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Full Online Book HomeLong StoriesThe Man Who Knew - Chapter 8. Sergeant Smith Calls
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The Man Who Knew - Chapter 8. Sergeant Smith Calls Post by :marketing Category :Long Stories Author :Edgar Wallace Date :May 2012 Read :1442

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The Man Who Knew - Chapter 8. Sergeant Smith Calls


The big library of Weald Lodge was brilliantly lighted and nobody had pulled down the blinds. So that it was possible for any man who troubled to jump the low stone wall which ran by the road and push a way through the damp shrubbery to see all that was happening in the room.

Weald Lodge stands between Eastbourne and Wilmington, and in the winter months the curious, represented by youthful holiday makers, are few and far between. Constable Wiseman, of the Eastbourne constabulary, certainly was not curious. He paced his slow, moist way and merely noted, in passing, the fact that the flood of light reflected on the little patch of lawn at the side of the house.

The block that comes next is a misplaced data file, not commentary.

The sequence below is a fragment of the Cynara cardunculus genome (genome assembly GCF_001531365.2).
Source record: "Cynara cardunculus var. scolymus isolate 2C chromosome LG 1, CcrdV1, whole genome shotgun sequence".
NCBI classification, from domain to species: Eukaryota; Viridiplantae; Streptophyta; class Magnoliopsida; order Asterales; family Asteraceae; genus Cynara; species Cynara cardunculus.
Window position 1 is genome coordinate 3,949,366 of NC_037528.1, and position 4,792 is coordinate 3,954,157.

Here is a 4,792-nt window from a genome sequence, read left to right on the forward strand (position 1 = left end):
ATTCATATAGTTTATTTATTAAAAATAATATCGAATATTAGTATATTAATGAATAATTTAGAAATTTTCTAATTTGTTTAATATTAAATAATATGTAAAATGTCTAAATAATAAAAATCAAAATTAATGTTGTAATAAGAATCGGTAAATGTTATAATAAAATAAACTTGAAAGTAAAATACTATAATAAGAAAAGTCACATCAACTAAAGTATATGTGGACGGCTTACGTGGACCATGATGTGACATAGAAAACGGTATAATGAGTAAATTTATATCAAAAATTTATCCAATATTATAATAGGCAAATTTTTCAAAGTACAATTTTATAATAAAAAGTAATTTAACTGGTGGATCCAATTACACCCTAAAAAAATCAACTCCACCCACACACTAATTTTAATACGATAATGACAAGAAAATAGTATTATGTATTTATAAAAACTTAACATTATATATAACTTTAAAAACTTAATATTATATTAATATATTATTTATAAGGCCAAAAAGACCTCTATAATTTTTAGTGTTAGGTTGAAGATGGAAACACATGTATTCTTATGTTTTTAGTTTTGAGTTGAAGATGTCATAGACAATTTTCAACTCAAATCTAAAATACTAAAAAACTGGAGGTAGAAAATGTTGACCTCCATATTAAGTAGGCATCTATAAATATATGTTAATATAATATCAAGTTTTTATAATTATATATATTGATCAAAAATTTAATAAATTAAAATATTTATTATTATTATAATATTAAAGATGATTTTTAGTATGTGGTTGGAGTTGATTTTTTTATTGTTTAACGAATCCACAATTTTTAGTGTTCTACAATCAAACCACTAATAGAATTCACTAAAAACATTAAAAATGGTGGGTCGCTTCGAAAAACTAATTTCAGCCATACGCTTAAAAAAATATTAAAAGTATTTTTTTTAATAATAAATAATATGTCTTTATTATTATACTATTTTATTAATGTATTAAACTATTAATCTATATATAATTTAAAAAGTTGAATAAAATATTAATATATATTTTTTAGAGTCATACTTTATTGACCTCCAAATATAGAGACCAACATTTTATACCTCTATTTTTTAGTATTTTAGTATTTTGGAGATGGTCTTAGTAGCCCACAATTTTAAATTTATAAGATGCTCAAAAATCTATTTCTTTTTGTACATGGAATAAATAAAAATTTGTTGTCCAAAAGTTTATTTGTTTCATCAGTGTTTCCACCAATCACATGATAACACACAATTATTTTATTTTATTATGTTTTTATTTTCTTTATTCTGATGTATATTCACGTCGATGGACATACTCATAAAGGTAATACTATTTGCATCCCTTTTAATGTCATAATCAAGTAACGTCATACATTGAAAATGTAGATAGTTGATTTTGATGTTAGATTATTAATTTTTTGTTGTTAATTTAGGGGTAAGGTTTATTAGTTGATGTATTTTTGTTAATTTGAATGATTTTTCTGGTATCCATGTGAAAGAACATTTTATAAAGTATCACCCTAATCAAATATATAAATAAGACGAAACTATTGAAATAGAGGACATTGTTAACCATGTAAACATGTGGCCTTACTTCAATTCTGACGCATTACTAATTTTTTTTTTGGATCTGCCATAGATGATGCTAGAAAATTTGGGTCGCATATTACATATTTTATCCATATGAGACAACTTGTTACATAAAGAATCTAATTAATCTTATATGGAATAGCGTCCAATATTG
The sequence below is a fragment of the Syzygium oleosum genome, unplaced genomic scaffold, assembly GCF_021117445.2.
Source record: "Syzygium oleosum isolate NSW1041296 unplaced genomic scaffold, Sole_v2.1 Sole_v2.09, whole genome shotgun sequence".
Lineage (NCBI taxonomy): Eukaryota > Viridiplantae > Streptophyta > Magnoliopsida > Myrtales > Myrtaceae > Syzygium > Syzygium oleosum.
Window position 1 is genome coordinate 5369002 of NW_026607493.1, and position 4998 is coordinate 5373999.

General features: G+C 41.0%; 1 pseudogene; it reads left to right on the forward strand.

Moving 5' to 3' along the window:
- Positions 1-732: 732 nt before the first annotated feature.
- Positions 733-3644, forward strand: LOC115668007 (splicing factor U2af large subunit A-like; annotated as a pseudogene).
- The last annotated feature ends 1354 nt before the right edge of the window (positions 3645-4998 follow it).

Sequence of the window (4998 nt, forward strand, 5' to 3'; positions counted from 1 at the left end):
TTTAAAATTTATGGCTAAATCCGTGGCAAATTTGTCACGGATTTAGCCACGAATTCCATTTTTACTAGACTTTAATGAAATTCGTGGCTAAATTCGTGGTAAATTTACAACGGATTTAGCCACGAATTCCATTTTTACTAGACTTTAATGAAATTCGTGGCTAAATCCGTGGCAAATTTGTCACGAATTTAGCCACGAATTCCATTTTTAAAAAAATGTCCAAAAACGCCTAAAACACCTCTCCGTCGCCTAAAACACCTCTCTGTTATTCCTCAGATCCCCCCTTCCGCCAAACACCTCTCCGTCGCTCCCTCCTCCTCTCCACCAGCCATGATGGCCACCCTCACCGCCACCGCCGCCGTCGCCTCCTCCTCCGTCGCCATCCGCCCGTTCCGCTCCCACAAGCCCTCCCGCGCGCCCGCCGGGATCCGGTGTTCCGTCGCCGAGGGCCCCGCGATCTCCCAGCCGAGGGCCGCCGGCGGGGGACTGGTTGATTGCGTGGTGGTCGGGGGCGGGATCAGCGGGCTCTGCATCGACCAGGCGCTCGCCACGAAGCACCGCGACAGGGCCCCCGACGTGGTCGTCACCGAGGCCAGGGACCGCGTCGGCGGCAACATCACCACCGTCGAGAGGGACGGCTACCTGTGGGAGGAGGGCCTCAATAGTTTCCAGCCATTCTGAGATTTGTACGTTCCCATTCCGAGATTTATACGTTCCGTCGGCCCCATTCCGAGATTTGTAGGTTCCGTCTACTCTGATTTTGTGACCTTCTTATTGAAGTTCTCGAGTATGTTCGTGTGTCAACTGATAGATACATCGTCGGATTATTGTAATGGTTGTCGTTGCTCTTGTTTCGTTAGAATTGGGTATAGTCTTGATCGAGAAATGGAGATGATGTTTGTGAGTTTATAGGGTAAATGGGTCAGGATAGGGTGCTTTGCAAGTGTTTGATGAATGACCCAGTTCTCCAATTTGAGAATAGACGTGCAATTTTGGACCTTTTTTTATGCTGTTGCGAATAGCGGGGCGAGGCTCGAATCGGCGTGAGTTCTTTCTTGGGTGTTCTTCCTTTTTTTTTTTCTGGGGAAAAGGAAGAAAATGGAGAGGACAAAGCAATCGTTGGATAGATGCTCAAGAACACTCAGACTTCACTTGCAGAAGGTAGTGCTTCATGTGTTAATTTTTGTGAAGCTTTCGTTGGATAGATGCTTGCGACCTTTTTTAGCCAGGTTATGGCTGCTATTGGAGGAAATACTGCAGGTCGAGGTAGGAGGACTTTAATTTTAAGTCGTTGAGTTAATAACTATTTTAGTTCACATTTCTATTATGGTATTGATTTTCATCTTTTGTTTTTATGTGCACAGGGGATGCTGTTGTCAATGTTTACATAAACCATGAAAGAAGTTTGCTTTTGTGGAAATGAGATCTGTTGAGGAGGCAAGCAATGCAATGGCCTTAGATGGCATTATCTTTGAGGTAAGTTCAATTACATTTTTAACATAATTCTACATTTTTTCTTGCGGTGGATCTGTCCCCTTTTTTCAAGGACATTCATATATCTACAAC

The hour was nine o'clock on a June evening, and officially it was only the hour of sunset, though lowering rain clouds had so darkened the world that night had closed down upon the weald, had blotted out its pleasant villages and had hidden the green downs.

He continued to the end of his beat and met his impatient superior.

"Everything's all right, sergeant," he reported; "only old Minute's lights are blazing away and his windows are open."

"Better go and warn him," said the sergeant, pulling his bicycle into position for mounting.